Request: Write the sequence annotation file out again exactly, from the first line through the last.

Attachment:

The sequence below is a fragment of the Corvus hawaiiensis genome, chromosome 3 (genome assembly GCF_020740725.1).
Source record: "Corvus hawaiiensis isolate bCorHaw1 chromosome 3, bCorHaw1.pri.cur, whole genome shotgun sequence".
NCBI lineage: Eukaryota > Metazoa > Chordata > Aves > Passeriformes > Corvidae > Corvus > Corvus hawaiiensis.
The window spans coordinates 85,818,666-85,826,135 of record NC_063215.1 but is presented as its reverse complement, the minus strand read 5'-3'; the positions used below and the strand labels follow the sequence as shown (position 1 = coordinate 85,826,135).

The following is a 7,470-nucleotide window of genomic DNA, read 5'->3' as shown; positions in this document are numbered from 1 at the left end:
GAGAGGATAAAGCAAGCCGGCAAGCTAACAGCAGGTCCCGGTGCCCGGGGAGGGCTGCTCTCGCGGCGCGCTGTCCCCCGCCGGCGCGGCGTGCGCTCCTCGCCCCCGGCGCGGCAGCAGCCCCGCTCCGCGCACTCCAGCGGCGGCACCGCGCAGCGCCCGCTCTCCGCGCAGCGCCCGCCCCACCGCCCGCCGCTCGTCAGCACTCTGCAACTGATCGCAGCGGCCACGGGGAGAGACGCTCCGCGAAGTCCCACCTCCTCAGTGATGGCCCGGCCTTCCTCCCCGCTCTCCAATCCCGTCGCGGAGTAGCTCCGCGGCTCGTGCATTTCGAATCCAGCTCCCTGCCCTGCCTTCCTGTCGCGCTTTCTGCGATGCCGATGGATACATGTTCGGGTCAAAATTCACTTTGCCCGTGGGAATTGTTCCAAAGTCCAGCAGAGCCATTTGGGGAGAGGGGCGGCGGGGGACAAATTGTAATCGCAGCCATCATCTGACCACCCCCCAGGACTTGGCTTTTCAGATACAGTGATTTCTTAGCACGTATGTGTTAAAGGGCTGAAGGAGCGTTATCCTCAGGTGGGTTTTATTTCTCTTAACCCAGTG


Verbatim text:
The sequence below is a fragment of the Corvus hawaiiensis genome, chromosome 3 (genome assembly GCF_020740725.1).
Source record: "Corvus hawaiiensis isolate bCorHaw1 chromosome 3, bCorHaw1.pri.cur, whole genome shotgun sequence".
NCBI lineage: Eukaryota > Metazoa > Chordata > Aves > Passeriformes > Corvidae > Corvus > Corvus hawaiiensis.
The window spans coordinates 85,818,666-85,826,135 of record NC_063215.1 but is presented as its reverse complement, the minus strand read 5'-3'; the positions used below and the strand labels follow the sequence as shown (position 1 = coordinate 85,826,135).

The following is a 7,470-nucleotide window of genomic DNA, read 5'->3' as shown; positions in this document are numbered from 1 at the left end:
GAGAGGATAAAGCAAGCCGGCAAGCTAACAGCAGGTCCCGGTGCCCGGGGAGGGCTGCTCTCGCGGCGCGCTGTCCCCCGCCGGCGCGGCGTGCGCTCCTCGCCCCCGGCGCGGCAGCAGCCCCGCTCCGCGCACTCCAGCGGCGGCACCGCGCAGCGCCCGCTCTCCGCGCAGCGCCCGCCCCACCGCCCGCCGCTCGTCAGCACTCTGCAACTGATCGCAGCGGCCACGGGGAGAGACGCTCCGCGAAGTCCCACCTCCTCAGTGATGGCCCGGCCTTCCTCCCCGCTCTCCAATCCCGTCGCGGAGTAGCTCCGCGGCTCGTGCATTTCGAATCCAGCTCCCTGCCCTGCCTTCCTGTCGCGCTTTCTGCGATGCCGATGGATACATGTTCGGGTCAAAATTCACTTTGCCCGTGGGAATTGTTCCAAAGTCCAGCAGAGCCATTTGGGGAGAGGGGCGGCGGGGGACAAATTGTAATCGCAGCCATCATCTGACCACCCCCCAGGACTTGGCTTTTCAGATACAGTGATTTCTTAGCACGTATGTGTTAAAGGGCTGAAGGAGCGTTATCCTCAGGTGGGTTTTATTTCTCTTAACCCAGTG